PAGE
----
There's NO WAY that engine is more reliable than a modern car that adjusts nearly everything. Soon cars will have electric solenoids to operate the valves, they're already doing it in test cars. This will allow infinitely variable lift and overlap. Once that happens, camshafts are obsolete, along with the timing belt or chain draws.
This motor has way too many metal on metal, non adjustible, wearable parts. You CANNOT make the cylinders make roughly the same hp due to the variations in the pushrods and the heat differences. Anybody who ever was into Beetles knows of the infamous 3rd cylinder meltdown issue. The heat differences between the cylinders cause massively different power output and cylinder balance.
I had many BMW Volkswagen customers with over 300,000 miles on their original engines with no issues and I had decent guys with close to half a million period in eight years of owning a shop I don't think I can say that I ever seen one engine fail that wasn't due to neglect like leaking coolant or not changing the timing belt. Crappy oil.
As far as the torque part numbers people are listening at 60 miles an hour on the freeway the torque load sense by the ECM is usually more like 20 to 25%if you could remap an engine computer like I can it's turbocharged you could call for Boost and stuff down lower then what it's from the factory.
I would find a way to run it off the cams that are the timing belt. But your engines are a joke my sisters 03 Jetta 1.8 Turbo puts out 300 horsepower to the wheels with the stock Turbo. There's no reason to have that big ass V8 that weighs a ton and makes no power. My sister's car gets 20 miles to the gallon when driven nicely.
Your engines have missed out on all the updates that that the car makers are had to do to keep up with the fuel mileage for example running a distributor takes horsepower semi hemispherical combustion Chambers adds horsepower, variable valve timing adds horsepower turbochargers with individual pipes that are separated all the way to the turbo to keep the exhaust pulses group add horsepower.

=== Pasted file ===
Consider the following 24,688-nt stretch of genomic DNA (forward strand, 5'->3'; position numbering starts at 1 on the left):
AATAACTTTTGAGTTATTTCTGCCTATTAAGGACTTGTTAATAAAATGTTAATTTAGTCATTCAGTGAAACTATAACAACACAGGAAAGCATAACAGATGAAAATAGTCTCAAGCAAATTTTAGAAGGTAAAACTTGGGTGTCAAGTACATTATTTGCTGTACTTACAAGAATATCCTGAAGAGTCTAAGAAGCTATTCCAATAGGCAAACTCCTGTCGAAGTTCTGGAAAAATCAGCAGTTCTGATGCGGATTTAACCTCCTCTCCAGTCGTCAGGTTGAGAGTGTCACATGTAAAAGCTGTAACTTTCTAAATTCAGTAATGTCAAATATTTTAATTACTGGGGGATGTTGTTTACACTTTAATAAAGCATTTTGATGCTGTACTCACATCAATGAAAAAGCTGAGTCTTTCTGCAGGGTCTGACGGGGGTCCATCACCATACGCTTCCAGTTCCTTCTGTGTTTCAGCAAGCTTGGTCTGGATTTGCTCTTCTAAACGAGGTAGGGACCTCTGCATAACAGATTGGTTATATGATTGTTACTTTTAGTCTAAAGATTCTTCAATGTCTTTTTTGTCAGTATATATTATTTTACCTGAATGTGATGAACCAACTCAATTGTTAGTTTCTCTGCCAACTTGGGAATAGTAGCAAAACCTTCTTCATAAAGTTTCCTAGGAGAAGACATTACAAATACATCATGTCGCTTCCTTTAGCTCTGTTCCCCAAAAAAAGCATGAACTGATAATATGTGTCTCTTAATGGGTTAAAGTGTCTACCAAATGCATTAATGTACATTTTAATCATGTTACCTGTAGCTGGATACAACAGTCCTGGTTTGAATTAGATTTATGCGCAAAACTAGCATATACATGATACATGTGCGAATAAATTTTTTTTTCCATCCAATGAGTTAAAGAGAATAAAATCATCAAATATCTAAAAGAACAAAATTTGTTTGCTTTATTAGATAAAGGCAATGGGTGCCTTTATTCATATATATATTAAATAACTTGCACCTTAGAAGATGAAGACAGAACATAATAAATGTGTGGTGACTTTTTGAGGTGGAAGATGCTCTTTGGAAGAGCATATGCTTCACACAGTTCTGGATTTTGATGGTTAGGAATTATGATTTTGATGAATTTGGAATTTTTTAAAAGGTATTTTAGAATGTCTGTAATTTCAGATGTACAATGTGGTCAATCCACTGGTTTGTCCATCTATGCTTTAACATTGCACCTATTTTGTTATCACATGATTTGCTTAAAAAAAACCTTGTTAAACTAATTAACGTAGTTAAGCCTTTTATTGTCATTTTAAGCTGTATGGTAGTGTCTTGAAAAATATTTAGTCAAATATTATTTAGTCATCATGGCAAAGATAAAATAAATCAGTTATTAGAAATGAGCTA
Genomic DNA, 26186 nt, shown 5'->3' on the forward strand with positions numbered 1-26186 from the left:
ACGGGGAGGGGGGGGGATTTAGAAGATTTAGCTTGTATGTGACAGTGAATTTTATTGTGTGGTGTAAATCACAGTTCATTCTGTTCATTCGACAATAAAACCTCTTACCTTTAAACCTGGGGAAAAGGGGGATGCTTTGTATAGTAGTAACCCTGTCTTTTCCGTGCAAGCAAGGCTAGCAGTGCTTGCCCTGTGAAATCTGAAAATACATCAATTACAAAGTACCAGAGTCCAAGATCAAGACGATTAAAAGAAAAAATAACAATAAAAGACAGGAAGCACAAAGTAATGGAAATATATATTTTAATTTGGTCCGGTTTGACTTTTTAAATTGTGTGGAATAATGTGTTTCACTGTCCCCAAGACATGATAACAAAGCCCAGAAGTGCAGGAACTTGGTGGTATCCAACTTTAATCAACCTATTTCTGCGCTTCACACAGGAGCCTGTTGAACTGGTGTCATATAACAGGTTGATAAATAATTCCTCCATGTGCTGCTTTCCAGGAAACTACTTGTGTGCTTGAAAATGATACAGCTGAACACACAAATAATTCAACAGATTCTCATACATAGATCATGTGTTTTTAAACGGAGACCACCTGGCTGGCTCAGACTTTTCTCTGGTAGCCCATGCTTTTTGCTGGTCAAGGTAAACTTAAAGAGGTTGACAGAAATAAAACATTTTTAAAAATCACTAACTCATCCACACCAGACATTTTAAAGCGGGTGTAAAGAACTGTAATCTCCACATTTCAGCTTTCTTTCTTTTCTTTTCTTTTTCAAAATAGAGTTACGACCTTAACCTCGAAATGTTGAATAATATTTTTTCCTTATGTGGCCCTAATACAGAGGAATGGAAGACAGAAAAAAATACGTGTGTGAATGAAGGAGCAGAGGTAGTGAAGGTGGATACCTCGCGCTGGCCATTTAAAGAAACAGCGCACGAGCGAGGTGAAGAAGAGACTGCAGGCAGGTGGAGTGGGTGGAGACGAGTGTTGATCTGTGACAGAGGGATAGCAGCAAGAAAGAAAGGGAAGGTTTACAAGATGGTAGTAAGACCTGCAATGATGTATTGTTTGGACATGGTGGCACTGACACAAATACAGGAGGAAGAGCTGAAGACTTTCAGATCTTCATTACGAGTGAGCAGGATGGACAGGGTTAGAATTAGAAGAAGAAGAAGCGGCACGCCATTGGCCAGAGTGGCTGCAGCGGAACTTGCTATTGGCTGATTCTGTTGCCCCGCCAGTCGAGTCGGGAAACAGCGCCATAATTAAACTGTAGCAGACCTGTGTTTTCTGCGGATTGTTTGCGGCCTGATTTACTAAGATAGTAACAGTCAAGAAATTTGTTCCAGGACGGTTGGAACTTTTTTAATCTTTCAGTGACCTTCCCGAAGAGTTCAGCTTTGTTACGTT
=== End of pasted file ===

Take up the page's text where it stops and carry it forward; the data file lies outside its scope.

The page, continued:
I don't have my license yet but I've flown a couple times and I was honestly a little scared before I went and took my first lesson but I was astonished at how shitty the technology was on the Cessna 172 and how it basically looks like 1940's automotive technology.
I would run a VW diesel engine or the 2.0 Turbo found in the 05 and up chat is golf's and A3.
The 2.0 T is direct gasoline injection like a diesel because of that and the fuel being injected right at top dead center it allows you to run extreme amounts of boost and ignition timing. There's literally not enough time before the spark event for the gasoline to detonate. Those engines run 16 to 1 air fuel ratio on the highway. They also make them up 210 horsepower stock and with just the tune they make 300 or more.
Quality Automotive electrical systems or absolutely nothing to fear they're redundant about the only thing that will keep one sideline from running would be a bad crankshaft sensor or bad fuel pump comma if you ran joule crankshaft sensors and dual fuel pumps there would be absolutely nothing to worry about.
So, take a look at this here. This is a 1.8t dyno, and a mild one. If you take a 2:1 reduction drive you end up with 200 hp at like 3000 rpm.
I don't get it, maybe it's like the reason truck engines need to be 6, 8 cylinder or more, because they need the increase in bearing size and rod size and strength for load?
But I ran a ton of computation, it doesn't seem to be under a VERY heavy load.
Anyway, Cessna was doing diesel car size motors that seemed fine.
I think it's the old guard not feeling comfortable with computers....I'm supposed to get a settlement soon. Maybe I'll build myself a Cessna with one:)